New Clause 4 - Minimum Income Requirement: Family members of British citizens with a connection to British Indian Ocean Territory

Part of Nationality and Borders Bill – in a Public Bill Committee at 12:45 pm on 4 November 2021.

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Photo of Tom Pursglove Tom Pursglove Parliamentary Under Secretary of State (Ministry of Justice and Home Office) 12:45, 4 November 2021

I appreciate the positive intent behind new clause 4, which seeks to create a means whereby, in the future, British citizens who were born on, or descended from a person born on, the British Indian Ocean Territory will be able to bring their foreign national spouse or partner to the UK, without their being subject to the current financial and English language requirements for family migration.

I remind hon. Members that the minimum income requirement is based on in-depth analysis and advice from the independent Migration Advisory Committee. The purpose of the requirement, implemented in July 2012 along with other reforms of the family immigration rules, is to ensure family migrants are supported at a reasonable level so they do not become a burden on the taxpayer and can participate sufficiently in everyday life to facilitate their integration into British society. Family life must not be established here at the taxpayer’s expense and family migrants must be able to integrate if they are to play a full part in British life.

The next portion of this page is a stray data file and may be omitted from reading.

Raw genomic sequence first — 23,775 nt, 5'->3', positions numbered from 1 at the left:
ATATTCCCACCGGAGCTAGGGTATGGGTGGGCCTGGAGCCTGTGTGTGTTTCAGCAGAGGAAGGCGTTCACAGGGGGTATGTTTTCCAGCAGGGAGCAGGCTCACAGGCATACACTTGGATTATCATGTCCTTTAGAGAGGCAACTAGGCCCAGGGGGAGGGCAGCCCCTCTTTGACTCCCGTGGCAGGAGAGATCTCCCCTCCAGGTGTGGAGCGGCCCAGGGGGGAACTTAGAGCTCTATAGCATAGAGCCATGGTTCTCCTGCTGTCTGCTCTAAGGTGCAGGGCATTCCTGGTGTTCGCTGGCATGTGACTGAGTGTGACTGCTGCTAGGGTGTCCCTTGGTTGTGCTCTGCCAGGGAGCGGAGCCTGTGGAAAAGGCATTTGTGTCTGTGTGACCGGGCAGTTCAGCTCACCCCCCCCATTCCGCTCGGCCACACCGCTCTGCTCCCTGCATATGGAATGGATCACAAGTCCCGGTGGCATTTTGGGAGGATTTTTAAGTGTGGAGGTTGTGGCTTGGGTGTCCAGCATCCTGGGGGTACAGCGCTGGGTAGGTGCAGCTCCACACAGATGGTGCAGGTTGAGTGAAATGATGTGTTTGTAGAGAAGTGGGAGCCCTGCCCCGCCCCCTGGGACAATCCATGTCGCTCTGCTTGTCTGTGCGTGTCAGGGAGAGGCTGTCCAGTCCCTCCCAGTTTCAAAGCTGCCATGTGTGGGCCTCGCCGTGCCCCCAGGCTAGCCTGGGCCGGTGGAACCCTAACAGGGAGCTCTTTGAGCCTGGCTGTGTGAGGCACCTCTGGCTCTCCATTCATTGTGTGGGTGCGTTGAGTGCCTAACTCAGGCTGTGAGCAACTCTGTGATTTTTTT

The minimum income requirement was set following advice from the independent Migration Advisory Committee, at £18,600 for sponsoring a partner, rising to £22,400 for also sponsoring a non-qualifying child and an additional £2,400 for each further such child. There is no flexibility in the level of the minimum income requirement, which must be met in all cases subject to the requirement; it is right and fair it should be consistently applied in all cases. Expecting family migrants and their sponsors to be financially independent is reasonable, both to them and the taxpayer.

In February 2017, the Supreme Court upheld the lawfulness of the minimum income requirement under the family immigration rules. The Court found the minimum income requirement is not a breach of the right to respect for a private and family life under article 8 of the European convention on human rights and is not discriminatory. The Supreme Court endorsed our approach in setting an income requirement for family migration that prevents burdens on the taxpayer and ensures migrant families can integrate into our communities. The Supreme Court agreed that it strikes a fair balance between the interests of those wishing to sponsor a partner to settle in the UK and of the community in general.

Being able to speak English is also fundamental to successful integration into British society.